Beyond Dementia - Reasons for Nursing Home Admissions and What You Can Do For Your Elders
Posted Aug 30 2010 12:00pm
The Leipzig Longitudinal Study of the Aged examines predictors of nursing home admissions among seniors without a dementia diagnosis. It is one of the first analyses that don't consider dementia.
1,024 elderly adults over 75 without dementia were interviewed six times on average every 1.4 years, according to the report. During the study, 7.8% of seniors without dementia were admitted to a nursing home.
Factors that led to faster admission to a nursing home include living alone, functional impairment, major depression and stroke. Seniors who had home care aides, as well as seniors who did not regularly see specialist physicians were also more likely to be admitted to a nursing home sooner.
The reasons for admission did not strike me as unusual but may to others. Particularly those living alone being more likely to be admitted. Often that loneliness leads to depression. And it speaks to the fact that many people discount the positive social aspects that any type of senior living arrangement offers. It also makes sense that seniors not under the care of a specialist tend to be more likely to go to a nursing home, most likely because they were not keeping up with their health issues. Those having home care aides surprised me but when I thought about it made sense. Those same care aides are probably more acutely aware of just how much care their clients need and recognize when home care is truly not enough.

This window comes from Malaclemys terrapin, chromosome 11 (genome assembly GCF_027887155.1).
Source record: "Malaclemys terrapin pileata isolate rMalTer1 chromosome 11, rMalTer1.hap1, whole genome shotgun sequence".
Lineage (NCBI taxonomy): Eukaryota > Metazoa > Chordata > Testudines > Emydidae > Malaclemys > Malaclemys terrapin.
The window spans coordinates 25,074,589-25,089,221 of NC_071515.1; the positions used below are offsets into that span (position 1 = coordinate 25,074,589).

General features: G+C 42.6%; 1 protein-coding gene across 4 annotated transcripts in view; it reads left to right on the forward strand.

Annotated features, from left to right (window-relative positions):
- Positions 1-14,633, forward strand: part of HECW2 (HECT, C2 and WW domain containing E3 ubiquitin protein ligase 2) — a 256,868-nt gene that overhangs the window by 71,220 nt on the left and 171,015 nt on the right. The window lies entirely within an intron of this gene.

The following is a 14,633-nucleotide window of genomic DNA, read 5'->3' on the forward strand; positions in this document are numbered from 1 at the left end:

Some of these non-dementia issues we can control. Certainly a functional impairment or stroke could be out of our reach to prevent but we can help our elders living alone and often depressed. That is a societal role for anyone. Do you know the seniors in your neighborhood and their circumstances? Perhaps they can use a new friend.